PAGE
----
more colorful box turtle cowers in a mudbank. Oddly veined in deep crimson, 
bladder-like cups of green line one section of trail-"pitcher plant," says 
Linda. Delicately fringed bursts of white bog buttons break up the greenery 
of the marsh.

Kent points upward. "This is what's special about this forest." Towering 
above, a centuries-old loblolly pine, from its height and circumference 
likely one of the oldest in Florida. Around it, many similar neighbors. "The 
loggers never made it back here," Kent says.

After four hours of slogging, wading, slipping, we reach the hammock-another 
victim of the forest fire, but lively with young shrubs, yellow flags of 
Carolina jessamine, vivid buttery sprays of polygala. Lunch. Relazx. Pour 
water from boots. A pointless pursuit, it turns out.

Tom's bummed that we're no longer knee-deep in water, the lush hammock - the 
only place hikers can safely stop and camp in this section - thick with 
sweetbay magnolia and the elusive black titi. Small puddles begin to appear 
in the trail; he stomps through them like a happy child, spraying squishy mud 
on Linda, Kent, and me.

"Bet *your* mother never made you write 'I will not stomp in mud puddles' one 
hundred times," I grouse, as he gleefully stomps onward. Water deepens, rises 
over boots again. This part of the swamp is different, though-these stretches 
are clear, the bottoms a solid limestone base; white sand sparkles through 
water tinted in hues of iced tea.

We reach the pine woods. No more swamp! Collective sigh of relief. Only two 
more soggy obstacles ahead-the branches of Monkey Creek. Water flows swiftly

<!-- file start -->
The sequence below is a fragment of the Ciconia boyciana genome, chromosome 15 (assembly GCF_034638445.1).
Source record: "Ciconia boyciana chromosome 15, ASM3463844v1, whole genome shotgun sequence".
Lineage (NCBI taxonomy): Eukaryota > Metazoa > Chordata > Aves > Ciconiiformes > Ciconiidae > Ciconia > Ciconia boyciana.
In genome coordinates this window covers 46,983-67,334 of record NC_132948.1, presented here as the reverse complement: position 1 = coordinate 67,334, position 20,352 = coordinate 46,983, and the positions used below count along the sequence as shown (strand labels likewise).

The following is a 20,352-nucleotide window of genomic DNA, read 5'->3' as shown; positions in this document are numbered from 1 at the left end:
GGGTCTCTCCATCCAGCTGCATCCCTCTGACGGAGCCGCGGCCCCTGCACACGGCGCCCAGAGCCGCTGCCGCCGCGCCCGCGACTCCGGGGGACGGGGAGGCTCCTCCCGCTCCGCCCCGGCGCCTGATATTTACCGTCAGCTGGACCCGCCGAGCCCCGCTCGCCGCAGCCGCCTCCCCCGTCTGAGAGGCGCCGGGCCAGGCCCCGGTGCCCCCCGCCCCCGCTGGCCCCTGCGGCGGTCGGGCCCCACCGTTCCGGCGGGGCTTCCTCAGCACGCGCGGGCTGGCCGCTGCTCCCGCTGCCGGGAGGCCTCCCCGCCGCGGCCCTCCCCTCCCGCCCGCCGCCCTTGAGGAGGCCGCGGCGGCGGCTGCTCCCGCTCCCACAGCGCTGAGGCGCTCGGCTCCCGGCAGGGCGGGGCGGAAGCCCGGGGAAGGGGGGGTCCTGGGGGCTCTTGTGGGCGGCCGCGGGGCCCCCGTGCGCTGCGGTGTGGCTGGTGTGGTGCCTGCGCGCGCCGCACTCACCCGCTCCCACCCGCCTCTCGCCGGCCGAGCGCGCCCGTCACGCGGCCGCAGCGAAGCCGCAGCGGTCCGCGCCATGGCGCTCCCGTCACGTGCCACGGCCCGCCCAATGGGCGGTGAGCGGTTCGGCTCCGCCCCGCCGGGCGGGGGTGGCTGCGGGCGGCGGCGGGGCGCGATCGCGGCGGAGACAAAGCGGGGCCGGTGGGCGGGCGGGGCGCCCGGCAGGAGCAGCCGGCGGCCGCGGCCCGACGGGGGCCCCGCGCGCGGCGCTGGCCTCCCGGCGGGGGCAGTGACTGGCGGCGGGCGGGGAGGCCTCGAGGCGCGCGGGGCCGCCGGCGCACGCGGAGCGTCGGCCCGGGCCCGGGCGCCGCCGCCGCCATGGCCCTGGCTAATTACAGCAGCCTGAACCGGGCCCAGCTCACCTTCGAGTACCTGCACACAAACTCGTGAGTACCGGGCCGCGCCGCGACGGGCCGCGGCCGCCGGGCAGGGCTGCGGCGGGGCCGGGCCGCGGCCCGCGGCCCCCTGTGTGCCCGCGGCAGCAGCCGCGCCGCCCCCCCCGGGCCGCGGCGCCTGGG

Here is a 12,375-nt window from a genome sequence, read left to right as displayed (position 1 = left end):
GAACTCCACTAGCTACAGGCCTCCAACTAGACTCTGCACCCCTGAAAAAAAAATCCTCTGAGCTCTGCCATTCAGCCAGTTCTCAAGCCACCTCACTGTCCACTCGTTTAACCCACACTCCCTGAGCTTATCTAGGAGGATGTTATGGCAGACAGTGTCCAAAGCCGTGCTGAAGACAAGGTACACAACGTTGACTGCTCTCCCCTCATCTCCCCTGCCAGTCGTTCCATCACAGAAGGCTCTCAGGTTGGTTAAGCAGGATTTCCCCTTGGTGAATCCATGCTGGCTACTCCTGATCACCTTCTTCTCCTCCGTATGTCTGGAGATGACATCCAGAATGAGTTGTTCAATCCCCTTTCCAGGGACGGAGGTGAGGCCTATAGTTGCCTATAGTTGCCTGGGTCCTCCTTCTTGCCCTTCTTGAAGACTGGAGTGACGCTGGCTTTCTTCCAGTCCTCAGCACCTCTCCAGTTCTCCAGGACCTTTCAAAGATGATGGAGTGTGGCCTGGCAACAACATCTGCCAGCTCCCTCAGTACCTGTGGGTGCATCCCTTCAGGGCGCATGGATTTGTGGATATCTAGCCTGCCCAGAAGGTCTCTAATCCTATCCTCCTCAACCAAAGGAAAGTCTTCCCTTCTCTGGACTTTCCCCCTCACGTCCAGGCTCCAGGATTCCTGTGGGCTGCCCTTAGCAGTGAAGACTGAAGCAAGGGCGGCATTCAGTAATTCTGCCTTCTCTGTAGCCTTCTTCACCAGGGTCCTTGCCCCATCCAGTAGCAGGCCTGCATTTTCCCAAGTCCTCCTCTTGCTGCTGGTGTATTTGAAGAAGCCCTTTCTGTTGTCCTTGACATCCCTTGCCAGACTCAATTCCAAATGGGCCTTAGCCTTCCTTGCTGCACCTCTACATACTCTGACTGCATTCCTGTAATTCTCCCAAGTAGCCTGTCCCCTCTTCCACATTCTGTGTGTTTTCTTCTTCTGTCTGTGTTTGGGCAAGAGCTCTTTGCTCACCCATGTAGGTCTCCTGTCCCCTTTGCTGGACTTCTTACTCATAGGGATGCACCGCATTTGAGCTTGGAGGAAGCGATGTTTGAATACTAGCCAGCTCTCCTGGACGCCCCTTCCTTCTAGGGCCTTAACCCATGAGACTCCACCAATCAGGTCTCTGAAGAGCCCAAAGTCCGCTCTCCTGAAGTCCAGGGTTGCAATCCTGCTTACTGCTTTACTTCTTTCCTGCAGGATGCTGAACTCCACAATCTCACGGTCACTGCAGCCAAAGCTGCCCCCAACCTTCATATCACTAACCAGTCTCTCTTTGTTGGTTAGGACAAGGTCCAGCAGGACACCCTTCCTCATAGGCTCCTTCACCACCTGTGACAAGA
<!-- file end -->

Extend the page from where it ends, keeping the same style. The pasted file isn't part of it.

through the first crossing. "Watch out for that dark spot!" Kent warns. "It's 
a deep, deep hole!"  I stop mid-stream in the current to take a photo, 
fascinated by the layers of color in the water, hues of brown, golden orange, 
yellow, like a parfait. 

In the uplands, fringe trees turn the distant woods to a white mist, a 
brilliant backdrop for the sand pine scrub. We follow an old road, pausing 
frequently to muse at bear scat. 

"Bear aren't stupid," Kent says. "Looks like this is a bear highway, all 
right. Would you crash through palmetto when you could amble down the trail?"

It's been a good hike, a tiring hike. Unlike last year's crew, who lost a 
cell phone and a watch in the murky waters, the only tribulations today have 
been the loss of a water bottle - "Aaaaaaahhh!" yells Tom, falling in a hole. 
Glug. Bottle sinks to bottom. - and a forgotten camera, retrieved by the 
hiker who'd left it behind at lunchtime. Still, my muscles ache. My boots 
feel like lead.

"You earn every step here," Kent said.

And I did. Whew!